Lets hook up and discuss over coffee, message me when you are next free xxxxxx

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  6. Wow, this was really insightful and I feel “expanded” in knowing what’s going on in the world. I have to say though, I WILL NOT try this game (I pray I will stay dedicated to this declaration) as it seems more addictive than heroin and I’m already not managing my Facebook addiction. Thank you Charlyn for enlightening my world. I have to say what stood out to me was your early inquiry “Wouldn’t it be great to design a game that addictive?” Yes, I want to know how to design/craft a compelling app for my transformational fitness program HoopYogini (www.hoopyogini.com). Maybe one day we will work together. Thank you for the post.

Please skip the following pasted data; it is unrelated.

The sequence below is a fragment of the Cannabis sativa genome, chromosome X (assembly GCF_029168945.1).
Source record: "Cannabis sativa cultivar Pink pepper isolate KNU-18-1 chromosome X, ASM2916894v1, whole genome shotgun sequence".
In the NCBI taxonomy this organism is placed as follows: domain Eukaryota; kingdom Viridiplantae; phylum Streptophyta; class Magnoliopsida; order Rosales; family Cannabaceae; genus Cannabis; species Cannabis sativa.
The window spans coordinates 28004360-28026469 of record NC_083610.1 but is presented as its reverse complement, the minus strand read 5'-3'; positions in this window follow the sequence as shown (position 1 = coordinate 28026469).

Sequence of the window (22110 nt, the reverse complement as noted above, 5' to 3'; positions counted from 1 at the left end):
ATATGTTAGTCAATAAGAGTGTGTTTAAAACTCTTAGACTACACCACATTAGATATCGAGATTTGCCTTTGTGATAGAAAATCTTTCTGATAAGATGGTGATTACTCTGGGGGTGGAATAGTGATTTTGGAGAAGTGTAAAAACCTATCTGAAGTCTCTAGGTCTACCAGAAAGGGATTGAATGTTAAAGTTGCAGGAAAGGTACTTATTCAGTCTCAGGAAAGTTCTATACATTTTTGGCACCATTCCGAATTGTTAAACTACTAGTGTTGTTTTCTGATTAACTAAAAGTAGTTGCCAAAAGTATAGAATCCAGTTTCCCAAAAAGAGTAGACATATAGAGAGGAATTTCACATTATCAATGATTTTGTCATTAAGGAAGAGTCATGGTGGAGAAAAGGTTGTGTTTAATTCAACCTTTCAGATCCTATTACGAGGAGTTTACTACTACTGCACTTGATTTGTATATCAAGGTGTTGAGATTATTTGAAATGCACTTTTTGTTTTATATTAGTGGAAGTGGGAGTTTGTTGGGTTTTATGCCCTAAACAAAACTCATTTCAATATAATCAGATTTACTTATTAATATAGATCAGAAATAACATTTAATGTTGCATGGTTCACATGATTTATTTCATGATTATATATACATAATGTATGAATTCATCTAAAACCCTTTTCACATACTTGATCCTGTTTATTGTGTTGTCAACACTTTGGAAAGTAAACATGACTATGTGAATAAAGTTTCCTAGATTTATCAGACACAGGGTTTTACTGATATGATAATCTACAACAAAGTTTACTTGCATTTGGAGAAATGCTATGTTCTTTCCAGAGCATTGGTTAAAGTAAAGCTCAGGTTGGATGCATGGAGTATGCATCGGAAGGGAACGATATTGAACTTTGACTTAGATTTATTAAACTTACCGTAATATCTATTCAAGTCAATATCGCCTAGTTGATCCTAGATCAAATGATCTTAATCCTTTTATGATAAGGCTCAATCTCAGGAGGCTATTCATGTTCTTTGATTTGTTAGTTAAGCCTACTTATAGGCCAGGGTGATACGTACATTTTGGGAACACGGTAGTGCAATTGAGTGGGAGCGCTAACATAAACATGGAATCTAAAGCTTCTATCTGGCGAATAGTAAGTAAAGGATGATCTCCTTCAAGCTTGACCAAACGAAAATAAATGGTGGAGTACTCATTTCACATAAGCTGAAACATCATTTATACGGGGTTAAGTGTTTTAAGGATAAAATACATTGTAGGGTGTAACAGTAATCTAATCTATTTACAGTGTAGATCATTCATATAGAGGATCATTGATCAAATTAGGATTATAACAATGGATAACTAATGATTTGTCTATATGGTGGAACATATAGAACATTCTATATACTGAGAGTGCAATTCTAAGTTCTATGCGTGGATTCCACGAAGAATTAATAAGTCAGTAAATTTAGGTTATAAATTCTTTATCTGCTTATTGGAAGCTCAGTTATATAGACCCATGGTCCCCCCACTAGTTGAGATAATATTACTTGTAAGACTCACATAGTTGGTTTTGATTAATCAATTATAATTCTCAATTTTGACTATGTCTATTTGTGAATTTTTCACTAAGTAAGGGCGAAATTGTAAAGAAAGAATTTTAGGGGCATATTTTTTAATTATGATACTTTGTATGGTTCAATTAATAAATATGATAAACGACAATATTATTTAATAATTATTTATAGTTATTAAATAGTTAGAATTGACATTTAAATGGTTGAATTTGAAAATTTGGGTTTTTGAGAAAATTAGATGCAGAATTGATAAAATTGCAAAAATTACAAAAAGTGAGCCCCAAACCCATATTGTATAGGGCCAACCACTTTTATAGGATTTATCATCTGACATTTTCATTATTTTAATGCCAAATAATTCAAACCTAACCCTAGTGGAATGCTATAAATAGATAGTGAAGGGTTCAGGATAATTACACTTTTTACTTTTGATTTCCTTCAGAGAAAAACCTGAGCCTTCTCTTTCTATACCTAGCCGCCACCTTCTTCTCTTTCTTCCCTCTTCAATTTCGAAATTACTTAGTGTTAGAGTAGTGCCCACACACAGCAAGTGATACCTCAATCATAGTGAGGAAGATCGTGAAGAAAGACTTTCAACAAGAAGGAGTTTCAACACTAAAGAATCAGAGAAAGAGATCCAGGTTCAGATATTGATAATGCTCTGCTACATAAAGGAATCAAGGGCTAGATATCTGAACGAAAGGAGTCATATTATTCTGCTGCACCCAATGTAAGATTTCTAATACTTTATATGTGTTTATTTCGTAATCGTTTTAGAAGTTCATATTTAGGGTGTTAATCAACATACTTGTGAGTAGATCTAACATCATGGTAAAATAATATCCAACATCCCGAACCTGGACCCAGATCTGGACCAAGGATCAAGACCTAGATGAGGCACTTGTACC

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  7. I’ve never played….and now I’m afraid – lol! It does sound addictive. So cool how there is such a science behind the game though. Really talented people designing, programming and creating it. How can we use those same concepts for educational apps etc. that are also addictive? No coincidence that sugar is addictive and so is Candy Crush Saga 🙂

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      Yes, I think these principles can be used to make just about anything addictive, apps certainly included. Especially educational apps. That’s a field that game design can certainly contribute in meaningful ways.

  8. OH EM GEEEEE! I thought there was something seriously wrong with me because I couldn’t get past that level 65 board. I took me like two weeks of playing EVERY DAY, over and over again. PLUS, I’m super competitive, so I do my best to be in the top 5 if possible, and I must get THREE STARS or my life is not complete. Darn you, Candy CRUSHHHHHHHH!!!! *shakes fist in the air*